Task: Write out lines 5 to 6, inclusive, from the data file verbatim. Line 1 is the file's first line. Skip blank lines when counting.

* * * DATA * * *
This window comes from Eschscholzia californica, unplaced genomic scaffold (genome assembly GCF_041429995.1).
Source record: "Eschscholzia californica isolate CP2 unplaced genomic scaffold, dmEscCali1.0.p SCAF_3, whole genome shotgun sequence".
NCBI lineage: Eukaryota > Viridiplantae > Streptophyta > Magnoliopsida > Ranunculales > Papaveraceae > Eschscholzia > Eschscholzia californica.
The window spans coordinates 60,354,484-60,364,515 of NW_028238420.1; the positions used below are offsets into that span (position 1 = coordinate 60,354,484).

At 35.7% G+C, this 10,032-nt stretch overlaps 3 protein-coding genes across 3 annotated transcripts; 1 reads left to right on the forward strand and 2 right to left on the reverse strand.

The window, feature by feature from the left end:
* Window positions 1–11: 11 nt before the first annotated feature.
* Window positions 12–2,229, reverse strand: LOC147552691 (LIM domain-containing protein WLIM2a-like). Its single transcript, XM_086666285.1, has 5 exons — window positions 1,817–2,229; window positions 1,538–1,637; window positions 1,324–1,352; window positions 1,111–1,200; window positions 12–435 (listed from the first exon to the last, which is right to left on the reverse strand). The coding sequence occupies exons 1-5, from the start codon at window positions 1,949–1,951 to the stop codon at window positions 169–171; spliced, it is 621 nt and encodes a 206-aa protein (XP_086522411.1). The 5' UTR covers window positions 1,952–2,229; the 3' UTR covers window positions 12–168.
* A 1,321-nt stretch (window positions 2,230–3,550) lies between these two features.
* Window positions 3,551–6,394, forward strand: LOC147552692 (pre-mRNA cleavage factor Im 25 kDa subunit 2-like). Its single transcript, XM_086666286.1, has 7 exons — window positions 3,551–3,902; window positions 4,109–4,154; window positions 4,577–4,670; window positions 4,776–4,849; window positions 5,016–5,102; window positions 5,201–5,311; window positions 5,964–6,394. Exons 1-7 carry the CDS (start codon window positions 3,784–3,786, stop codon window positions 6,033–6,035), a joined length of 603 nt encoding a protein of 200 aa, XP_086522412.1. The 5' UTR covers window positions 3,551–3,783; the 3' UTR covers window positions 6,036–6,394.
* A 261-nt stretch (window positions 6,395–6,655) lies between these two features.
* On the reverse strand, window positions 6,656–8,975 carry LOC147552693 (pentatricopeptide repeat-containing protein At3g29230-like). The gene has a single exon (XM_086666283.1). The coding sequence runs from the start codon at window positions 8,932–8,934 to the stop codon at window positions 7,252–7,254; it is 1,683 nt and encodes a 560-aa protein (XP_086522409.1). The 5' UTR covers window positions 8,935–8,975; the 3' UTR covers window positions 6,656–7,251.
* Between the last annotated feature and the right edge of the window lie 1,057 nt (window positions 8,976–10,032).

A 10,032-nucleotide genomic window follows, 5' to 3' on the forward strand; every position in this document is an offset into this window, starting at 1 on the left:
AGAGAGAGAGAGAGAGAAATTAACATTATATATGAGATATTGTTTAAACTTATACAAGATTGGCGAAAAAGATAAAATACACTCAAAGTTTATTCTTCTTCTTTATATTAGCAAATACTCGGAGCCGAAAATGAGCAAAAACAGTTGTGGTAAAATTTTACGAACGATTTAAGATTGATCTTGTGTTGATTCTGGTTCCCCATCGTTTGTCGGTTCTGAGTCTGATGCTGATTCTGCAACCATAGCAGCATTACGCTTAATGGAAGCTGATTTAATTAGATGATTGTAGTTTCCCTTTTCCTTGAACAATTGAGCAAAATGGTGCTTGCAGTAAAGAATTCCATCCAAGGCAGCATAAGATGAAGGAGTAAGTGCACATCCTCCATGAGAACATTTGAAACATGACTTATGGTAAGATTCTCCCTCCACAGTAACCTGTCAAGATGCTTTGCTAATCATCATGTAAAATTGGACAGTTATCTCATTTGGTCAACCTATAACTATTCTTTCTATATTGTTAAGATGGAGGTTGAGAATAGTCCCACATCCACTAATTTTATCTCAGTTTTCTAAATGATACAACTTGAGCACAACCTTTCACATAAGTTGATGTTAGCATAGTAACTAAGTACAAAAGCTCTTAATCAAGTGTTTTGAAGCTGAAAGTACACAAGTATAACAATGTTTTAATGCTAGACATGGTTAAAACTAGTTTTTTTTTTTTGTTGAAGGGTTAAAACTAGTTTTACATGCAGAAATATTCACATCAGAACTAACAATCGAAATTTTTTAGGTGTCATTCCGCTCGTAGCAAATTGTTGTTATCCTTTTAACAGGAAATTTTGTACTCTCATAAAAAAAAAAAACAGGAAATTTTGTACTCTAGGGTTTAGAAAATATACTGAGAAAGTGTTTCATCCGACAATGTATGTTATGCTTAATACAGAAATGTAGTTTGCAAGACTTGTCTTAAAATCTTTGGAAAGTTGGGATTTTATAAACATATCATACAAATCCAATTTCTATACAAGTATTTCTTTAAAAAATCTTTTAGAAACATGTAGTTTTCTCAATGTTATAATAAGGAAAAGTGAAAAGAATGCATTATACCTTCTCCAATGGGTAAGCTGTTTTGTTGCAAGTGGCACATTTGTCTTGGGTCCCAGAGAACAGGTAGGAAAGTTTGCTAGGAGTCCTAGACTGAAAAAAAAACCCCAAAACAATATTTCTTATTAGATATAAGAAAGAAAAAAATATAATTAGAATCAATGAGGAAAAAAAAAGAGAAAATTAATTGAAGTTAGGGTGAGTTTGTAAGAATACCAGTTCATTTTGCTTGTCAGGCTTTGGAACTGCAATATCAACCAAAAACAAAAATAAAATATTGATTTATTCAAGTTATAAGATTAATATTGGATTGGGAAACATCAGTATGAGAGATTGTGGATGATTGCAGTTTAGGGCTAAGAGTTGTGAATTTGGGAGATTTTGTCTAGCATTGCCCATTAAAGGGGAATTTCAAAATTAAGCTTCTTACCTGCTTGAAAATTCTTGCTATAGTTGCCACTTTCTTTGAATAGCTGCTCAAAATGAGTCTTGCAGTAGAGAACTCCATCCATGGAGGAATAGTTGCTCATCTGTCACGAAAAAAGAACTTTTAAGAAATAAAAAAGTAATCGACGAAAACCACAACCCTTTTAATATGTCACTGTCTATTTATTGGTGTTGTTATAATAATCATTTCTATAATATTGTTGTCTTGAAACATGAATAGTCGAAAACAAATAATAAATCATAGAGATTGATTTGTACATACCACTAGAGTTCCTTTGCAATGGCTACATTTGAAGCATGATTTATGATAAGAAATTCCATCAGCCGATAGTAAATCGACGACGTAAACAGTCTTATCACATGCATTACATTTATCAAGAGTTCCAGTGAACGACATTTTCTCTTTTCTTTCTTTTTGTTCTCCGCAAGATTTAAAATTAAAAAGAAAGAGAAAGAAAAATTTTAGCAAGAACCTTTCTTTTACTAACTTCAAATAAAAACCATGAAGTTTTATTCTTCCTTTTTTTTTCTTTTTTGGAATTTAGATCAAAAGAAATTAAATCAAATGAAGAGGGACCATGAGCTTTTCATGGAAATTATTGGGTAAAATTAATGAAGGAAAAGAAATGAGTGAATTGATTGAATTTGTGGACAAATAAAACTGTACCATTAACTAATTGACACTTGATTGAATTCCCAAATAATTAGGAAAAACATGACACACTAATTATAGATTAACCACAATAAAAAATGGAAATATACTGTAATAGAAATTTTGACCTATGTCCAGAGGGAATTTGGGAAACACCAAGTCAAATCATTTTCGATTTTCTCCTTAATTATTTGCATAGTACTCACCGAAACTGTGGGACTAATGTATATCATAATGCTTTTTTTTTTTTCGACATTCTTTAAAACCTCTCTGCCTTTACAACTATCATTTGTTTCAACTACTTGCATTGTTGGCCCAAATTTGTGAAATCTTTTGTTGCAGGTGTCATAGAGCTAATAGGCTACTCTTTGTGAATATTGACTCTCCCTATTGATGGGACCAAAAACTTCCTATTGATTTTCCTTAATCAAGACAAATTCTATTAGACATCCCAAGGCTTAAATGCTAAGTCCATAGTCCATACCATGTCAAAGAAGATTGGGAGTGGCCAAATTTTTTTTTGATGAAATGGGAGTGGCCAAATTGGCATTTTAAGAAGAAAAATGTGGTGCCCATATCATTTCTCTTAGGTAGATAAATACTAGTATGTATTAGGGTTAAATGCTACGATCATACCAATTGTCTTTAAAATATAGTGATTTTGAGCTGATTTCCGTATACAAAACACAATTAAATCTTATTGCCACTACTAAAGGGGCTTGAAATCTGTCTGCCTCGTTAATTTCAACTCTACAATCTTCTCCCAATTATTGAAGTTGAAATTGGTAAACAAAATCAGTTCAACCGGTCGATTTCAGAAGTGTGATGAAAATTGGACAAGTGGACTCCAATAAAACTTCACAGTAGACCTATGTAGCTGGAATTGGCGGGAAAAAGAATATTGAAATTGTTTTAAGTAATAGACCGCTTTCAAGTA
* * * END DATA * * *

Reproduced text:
At 35.7% G+C, this 10,032-nt stretch overlaps 3 protein-coding genes across 3 annotated transcripts; 1 reads left to right on the forward strand and 2 right to left on the reverse strand.

The window, feature by feature from the left end: